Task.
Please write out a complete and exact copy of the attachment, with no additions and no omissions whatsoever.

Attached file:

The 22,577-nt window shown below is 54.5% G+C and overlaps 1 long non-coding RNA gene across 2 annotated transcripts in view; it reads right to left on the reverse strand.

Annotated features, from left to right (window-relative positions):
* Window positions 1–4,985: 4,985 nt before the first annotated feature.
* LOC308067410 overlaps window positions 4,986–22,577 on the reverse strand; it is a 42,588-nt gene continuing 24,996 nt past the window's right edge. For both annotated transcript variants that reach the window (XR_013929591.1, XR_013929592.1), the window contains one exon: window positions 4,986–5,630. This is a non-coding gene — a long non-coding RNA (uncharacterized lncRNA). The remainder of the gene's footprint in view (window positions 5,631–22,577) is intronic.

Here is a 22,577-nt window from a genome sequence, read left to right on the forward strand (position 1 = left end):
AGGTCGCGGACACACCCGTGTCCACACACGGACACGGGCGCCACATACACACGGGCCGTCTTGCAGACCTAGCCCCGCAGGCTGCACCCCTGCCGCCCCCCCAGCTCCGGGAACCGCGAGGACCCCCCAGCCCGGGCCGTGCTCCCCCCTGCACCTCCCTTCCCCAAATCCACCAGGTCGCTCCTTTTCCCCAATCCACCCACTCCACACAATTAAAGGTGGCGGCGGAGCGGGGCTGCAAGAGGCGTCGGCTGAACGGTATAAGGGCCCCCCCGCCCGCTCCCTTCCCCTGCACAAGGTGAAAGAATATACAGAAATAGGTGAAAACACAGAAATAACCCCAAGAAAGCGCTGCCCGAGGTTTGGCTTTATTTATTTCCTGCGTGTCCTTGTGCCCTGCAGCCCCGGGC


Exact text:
The 22,577-nt window shown below is 54.5% G+C and overlaps 1 long non-coding RNA gene across 2 annotated transcripts in view; it reads right to left on the reverse strand.

Annotated features, from left to right (window-relative positions):
* Window positions 1–4,985: 4,985 nt before the first annotated feature.
* LOC308067410 overlaps window positions 4,986–22,577 on the reverse strand; it is a 42,588-nt gene continuing 24,996 nt past the window's right edge. For both annotated transcript variants that reach the window (XR_013929591.1, XR_013929592.1), the window contains one exon: window positions 4,986–5,630. This is a non-coding gene — a long non-coding RNA (uncharacterized lncRNA). The remainder of the gene's footprint in view (window positions 5,631–22,577) is intronic.

Here is a 22,577-nt window from a genome sequence, read left to right on the forward strand (position 1 = left end):
AGGTCGCGGACACACCCGTGTCCACACACGGACACGGGCGCCACATACACACGGGCCGTCTTGCAGACCTAGCCCCGCAGGCTGCACCCCTGCCGCCCCCCCAGCTCCGGGAACCGCGAGGACCCCCCAGCCCGGGCCGTGCTCCCCCCTGCACCTCCCTTCCCCAAATCCACCAGGTCGCTCCTTTTCCCCAATCCACCCACTCCACACAATTAAAGGTGGCGGCGGAGCGGGGCTGCAAGAGGCGTCGGCTGAACGGTATAAGGGCCCCCCCGCCCGCTCCCTTCCCCTGCACAAGGTGAAAGAATATACAGAAATAGGTGAAAACACAGAAATAACCCCAAGAAAGCGCTGCCCGAGGTTTGGCTTTATTTATTTCCTGCGTGTCCTTGTGCCCTGCAGCCCCGGGC